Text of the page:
Title: The Lathe of Heaven
Author: Ursula K. Le Guin
Genre: Science Fiction
Where to buy: Barnes & Noble link
What right do we have to change the world, even for the better? And what is better, anyway? That’s the question George Orr asks himself in The Lathe of Heaven by Ursula K. Le Guin. When he dreams very vividly, or “effectively” as he calls it, he wakes to find that his dreams came true. The world has moved into an alternate reality. No one but George can remember what the world was like before his dream.
Any other person might love that power, but George finds the burden too great to bear. He lives in Portland, Oregon, but his world isn’t the same as ours. It is somewhat recognizable, but contains some very bleak changes. His Portland features food rationing, overpopulation, and global disasters. In an attempt to stop dreaming effectively, he overdoses on drugs. A doctor who treats him assigns him to voluntary therapy. The alternative, if he refuses, is involuntary incarceration. And so there isn’t really a choice at all; George decides to go to therapy, hoping that the psychiatrist, Dr. Haber, can cure him.
Haber specializes in dreams and uses a machine he has spent years developing, combined with hypnosis, to treat George. He puts George into a deep sleep state and suggests what he should dream about. After a couple of test dreams, where the mural in Haber’s office changes from a mountain to a horse and back again, Haber can’t resist the power George gives him. He uses George’s dreams to give himself a better office with a nice window view, to secure a prestigious job, and to “solve” the world’s problems. At first, George isn’t sure if Haber knows that he is telling the truth about his dreams, but, as time progresses, it becomes clear that Haber is manipulating George to change the world.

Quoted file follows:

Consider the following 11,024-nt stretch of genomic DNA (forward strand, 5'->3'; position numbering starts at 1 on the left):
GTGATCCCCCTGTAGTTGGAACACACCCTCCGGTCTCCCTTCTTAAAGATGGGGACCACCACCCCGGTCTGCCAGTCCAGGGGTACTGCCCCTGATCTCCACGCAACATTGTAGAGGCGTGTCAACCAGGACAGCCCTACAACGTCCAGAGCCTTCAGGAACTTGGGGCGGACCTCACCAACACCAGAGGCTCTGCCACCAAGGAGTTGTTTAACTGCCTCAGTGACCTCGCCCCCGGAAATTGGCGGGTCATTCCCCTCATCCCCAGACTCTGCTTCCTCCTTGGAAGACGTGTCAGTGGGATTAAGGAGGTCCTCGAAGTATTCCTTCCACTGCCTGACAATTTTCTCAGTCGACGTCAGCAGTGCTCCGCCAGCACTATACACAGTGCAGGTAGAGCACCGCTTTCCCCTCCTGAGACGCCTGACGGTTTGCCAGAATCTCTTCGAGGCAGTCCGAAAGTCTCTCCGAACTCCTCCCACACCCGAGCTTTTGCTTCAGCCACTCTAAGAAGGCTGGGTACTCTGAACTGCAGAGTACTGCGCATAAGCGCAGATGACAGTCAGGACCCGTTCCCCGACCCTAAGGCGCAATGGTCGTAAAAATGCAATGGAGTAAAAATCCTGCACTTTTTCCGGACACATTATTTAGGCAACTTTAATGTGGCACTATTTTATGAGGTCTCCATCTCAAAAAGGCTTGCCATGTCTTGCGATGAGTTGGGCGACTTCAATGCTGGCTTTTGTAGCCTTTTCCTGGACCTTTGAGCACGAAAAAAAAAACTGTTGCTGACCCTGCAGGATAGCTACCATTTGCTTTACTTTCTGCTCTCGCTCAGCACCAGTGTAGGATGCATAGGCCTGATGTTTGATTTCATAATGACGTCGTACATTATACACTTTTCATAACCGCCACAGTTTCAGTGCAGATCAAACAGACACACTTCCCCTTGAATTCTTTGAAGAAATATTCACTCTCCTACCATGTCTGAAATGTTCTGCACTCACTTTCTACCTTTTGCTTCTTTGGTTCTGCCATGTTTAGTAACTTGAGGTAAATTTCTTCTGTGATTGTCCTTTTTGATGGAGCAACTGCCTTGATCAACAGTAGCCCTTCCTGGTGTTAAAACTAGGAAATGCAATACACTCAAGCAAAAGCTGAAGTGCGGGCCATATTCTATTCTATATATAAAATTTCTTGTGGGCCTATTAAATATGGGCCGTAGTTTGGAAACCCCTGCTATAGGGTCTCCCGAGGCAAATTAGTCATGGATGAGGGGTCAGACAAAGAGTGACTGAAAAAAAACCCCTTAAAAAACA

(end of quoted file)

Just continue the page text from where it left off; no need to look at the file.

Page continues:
Wanting to know what his rights are, George visits a lawyer, Heather Lelache, who dubs the tentative, slight man “Mr. Either Orr.” Heather thinks that George is insane, but agrees to visit one of his therapy sessions, and, by experiencing it in person, she can remember the division between what was and what is now. The world keeps changing with Haber’s subsequent “improvements,” however, from one dream to another, and in some realities, George doesn’t even know Heather. She isn’t a lawyer; she doesn’t exist; she isn’t the same fierce woman he has come to admire.
I didn’t particularly care for any of the characters, which is usually a necessity for me to like a book, but the philosophical issues kept me interested. What right do we have to change the world? What is progress? Haber’s ideal world doesn’t sit right with George. When Haber orders George to solve issues of racial prejudice, everyone ends up with gray skin. The problem of overpopulation is solved through a devastating plague. Sick people are euthanized. The constant, world-wide war comes to an end with the introduction of a new enemy: aliens, turtle-like creatures who speak from their elbows.
The message is that there are no easy solutions to the world’s problems. Dr. Haber reaches a point where he has the power, with his important government job, to change the world himself. But he won’t do that. He becomes so obsessed with the idea of a quick and easy fix that he completely overlooks what he can do by himself, through his own agency. Haber is an adherent to utilitarianism, the greatest good for the greatest number, might sincerely believe that he is acting from altruistic motives, but he is flawed. Le Guin reminds readers that so-called easy solutions can have disastrous consequences, even if meant well.